Do You Have Teams? by Kevin McManus
First published in Industrial Engineer magazine April 2000
Over four years ago, I came across some survey results that intrigued, angered, and motivated me. In the October '96 issue of Training Magazine, a half-page table summarized the results of a survey that the magazine had conducted regarding the use of teams in organizations. To this date, I still find these results to be amazing in terms of the lack of perspective they reflect - many of the respondents stated that they did not have any teams at work in their organizations!
Specifically, 73% of the organizations surveyed stated that they had "some employees that were members of a working group identified as a team." This of course meant that 27% of the respondents felt that they did not have any teams in their companies. A second set of statistics from this survey indicated that of those organizations with teams, only 55% of their employees were members of these teams - 45% of their workforce however were not on a team. These percentages did not vary significantly with company size, indicating in this case at least that "size did not matter." Why would these statistics bother me so? Why would they serve to motivate me to challenge their accuracy?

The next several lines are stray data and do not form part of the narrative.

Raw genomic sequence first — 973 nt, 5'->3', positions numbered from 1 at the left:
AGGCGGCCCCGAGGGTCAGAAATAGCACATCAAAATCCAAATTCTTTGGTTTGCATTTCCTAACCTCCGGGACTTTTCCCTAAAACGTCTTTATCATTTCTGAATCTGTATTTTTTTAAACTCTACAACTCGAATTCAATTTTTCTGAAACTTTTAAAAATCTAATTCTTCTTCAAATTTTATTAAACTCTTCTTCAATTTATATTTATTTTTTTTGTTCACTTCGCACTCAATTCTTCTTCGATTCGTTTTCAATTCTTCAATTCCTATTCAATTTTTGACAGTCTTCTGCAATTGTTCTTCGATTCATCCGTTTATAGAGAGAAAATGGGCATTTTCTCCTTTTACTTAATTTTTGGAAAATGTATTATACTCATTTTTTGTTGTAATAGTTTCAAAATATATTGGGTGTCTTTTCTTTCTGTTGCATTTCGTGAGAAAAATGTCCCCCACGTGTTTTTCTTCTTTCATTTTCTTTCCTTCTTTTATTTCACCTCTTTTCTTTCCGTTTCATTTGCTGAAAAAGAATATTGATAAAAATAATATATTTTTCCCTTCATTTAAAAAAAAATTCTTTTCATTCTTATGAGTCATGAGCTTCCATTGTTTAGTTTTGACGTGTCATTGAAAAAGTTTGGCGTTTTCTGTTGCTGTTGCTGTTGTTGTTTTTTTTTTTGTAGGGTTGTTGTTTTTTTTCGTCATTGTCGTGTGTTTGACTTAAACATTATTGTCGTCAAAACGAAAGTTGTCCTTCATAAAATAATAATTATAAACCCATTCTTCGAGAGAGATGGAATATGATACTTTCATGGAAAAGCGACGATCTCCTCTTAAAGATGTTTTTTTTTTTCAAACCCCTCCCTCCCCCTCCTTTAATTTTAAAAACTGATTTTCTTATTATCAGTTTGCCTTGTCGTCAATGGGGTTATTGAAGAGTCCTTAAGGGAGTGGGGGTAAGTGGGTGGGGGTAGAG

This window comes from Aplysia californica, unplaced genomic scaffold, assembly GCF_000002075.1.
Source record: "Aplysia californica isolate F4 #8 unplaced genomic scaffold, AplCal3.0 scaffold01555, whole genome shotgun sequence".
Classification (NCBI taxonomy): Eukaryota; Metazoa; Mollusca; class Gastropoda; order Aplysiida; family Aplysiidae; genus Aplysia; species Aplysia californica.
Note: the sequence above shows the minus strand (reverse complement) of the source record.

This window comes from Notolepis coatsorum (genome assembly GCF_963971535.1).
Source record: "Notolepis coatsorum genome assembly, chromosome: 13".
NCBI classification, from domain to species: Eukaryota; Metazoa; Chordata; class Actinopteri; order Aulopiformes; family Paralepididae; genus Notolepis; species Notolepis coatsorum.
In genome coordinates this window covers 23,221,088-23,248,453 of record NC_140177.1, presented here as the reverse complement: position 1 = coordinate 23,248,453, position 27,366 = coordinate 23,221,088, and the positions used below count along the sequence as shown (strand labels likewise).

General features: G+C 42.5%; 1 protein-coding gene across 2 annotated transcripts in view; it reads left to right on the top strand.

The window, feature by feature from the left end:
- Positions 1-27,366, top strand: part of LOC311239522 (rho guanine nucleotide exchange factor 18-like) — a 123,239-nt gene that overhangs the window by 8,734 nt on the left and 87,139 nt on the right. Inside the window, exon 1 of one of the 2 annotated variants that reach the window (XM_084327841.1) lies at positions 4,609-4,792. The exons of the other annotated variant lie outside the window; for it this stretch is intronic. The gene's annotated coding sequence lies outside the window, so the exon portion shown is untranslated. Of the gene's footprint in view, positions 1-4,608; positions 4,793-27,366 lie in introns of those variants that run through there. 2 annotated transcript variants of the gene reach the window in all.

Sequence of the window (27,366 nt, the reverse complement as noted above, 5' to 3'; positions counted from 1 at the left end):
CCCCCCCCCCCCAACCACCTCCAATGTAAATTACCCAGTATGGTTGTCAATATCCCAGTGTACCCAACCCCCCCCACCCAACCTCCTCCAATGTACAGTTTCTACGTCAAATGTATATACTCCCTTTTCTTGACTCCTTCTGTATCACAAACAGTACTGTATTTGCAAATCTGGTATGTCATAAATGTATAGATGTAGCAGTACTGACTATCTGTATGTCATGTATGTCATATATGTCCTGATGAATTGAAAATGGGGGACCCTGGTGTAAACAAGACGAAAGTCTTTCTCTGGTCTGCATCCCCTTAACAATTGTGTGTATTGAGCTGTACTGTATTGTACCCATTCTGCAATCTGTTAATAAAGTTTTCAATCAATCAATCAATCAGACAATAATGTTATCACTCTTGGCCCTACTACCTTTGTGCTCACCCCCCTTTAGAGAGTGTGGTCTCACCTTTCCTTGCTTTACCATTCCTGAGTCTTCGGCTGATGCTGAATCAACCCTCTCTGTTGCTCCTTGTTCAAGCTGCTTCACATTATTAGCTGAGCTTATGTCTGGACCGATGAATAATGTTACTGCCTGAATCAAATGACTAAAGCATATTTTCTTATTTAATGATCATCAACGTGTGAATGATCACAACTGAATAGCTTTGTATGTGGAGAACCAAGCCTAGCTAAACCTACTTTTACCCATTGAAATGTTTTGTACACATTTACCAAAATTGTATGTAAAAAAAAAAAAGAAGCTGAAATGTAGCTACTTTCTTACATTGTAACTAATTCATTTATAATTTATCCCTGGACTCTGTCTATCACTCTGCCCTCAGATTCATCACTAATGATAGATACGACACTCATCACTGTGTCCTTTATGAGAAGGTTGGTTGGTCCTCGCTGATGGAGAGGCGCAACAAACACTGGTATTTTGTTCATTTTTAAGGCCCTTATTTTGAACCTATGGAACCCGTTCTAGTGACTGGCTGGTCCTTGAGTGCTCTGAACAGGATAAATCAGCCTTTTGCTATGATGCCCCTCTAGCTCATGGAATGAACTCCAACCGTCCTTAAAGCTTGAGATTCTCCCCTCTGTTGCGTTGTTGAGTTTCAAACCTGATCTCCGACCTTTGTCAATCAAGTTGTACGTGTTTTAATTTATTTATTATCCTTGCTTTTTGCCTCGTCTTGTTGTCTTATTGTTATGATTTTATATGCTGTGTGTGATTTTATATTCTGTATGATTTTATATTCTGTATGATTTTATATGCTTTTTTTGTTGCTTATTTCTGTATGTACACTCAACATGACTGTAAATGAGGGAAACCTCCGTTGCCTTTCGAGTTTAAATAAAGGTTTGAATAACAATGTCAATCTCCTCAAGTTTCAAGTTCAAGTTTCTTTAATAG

The answers are simple - I believe that all organizations have teams and that essentially all employees are members of at least one team. The disparities between my beliefs and those reflected in the survey indicate a lot of what I feel is holding back high performance in organizations. We don't recognize the teamwork that is going on in our world today, and worse, we don't make the regular investments necessary to improve the effectiveness of these teams.
A difference in operational definitions offers one possible explanation for these off base percentages. I personally hesitate to call a group of people working together to achieve a common a goal a "team" until they have demonstrated a certain degree of cohesiveness and accomplishment. The "groups versus teams" debate however is grounded more in semantic differences than practice. The fact that these groups are working together to achieve a common goal makes them a team, even though their level of effectiveness may be less than desired. Our failure to recognize them as such however results in a lot of sub-optimization across most, if not all, businesses, schools, churches, chambers of commerce, and city councils.
Unless all employees of a given organization work in an isolated, non-interactive vacuum, they are on some kind of team. In other words, if you count on other people to achieve your own work goals, you are on a team. Your team might not meet regularly, it might not have a fancy name, and it might fail miserably in terms of managing their group dynamics, but you are still a team because you share a common goal and need each other to help attain it.